Three Roman rabbit or hare brooches

three bronze hare shaped brooches

This week we bring you three Roman brooches in the style of rabbits (or hares) recovered in Suffolk by local metal detector users.

All three are known as ‘plate brooches’ because they are characterised by a flat plate, the front face of which is usually decorated with enamel inlay. These seem more decorative and less functional than the more common safety pin shapes of many Roman brooches.

Plate brooches depicting animals were quite common in the Roman period, especially in the second century AD. Some may be linked to religious practice, perhaps sold as mementos at temples.

The first brooch was recovered near Ousden. It depicts a hare or rabbit preparing to leap. The body is decorated with three recessed cells. The central cell contained traces of red enamel and the outer cells blue/green enamel. Cell designs are a feature of many Roman plate brooches.

front, back and side of rabbit shaped brooch
Roman hare brooch from Ouseden (SF-93372E)

The second and third brooches, are remarkably similar. The shape of each brooch is in the form of crouched adult rabbit or hare. On the front face are incised depictions of two young set either side of a central star. Each brooch shows traces of enamel in the bodies of the young. They were recovered from Gedgrave and Shimpling.

rabbit shaped brooch with some traces of red enamel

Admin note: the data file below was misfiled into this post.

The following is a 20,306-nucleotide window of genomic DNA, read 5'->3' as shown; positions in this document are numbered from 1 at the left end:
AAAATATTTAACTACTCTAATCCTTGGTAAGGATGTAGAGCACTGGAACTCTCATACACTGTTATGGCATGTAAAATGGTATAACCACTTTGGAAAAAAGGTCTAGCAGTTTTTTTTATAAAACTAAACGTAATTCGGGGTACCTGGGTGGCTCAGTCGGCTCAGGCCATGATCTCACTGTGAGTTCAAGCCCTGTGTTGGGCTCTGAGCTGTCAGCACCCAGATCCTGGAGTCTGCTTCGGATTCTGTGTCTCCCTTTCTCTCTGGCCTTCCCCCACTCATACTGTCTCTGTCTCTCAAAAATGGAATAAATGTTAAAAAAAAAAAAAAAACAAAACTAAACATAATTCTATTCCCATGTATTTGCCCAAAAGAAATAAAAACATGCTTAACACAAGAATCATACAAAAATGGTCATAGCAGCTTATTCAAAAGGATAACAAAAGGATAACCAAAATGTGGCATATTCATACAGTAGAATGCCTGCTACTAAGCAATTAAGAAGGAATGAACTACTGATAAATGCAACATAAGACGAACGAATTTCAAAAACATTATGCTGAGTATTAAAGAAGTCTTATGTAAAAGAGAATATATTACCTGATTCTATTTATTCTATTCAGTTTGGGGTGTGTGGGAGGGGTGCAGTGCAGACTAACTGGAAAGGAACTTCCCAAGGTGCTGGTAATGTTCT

Roman hare brooch from Gedgrave (SF-D91D84)
front and back view of rabbit shaped brooch
Roman hare brooch from Shimpling

If these brooches were manufactured in Britain, they are likely to be hares rather than rabbits because archaeological evidence suggests that there were no sustained rabbit populations here until the Medieval period. Evidence for very occasional rabbits from Roman Britain includes six rabbit bones recovered from a Roman pit at Lynford in Norfolk, and recent re-analysis of animal bones from the Roman ‘palace’ at Fishbourne in West Sussex revealed the presence of a rabbit bone. This bone was radiocarbon dated to the 1st century AD and the lack of butchery marks on it possibly suggests that the rabbit was kept as a pet, likely in a tiled or walled enclosure the Romans called a ‘leporarium’.

View the full records on the Portable Antiquities Scheme database:

View the full record of SF-93372E hare brooch from Ousden

View the full record of SF-D91D84 hare brooch from Gedgrave

View the full record of SF-13BC11 hare brooch from Shimpling

Thank you to the finders for allowing these objects to be featured.

These finds were recorded by the Suffolk Finds Recording Team, supported by the Portable Antiquities Scheme.

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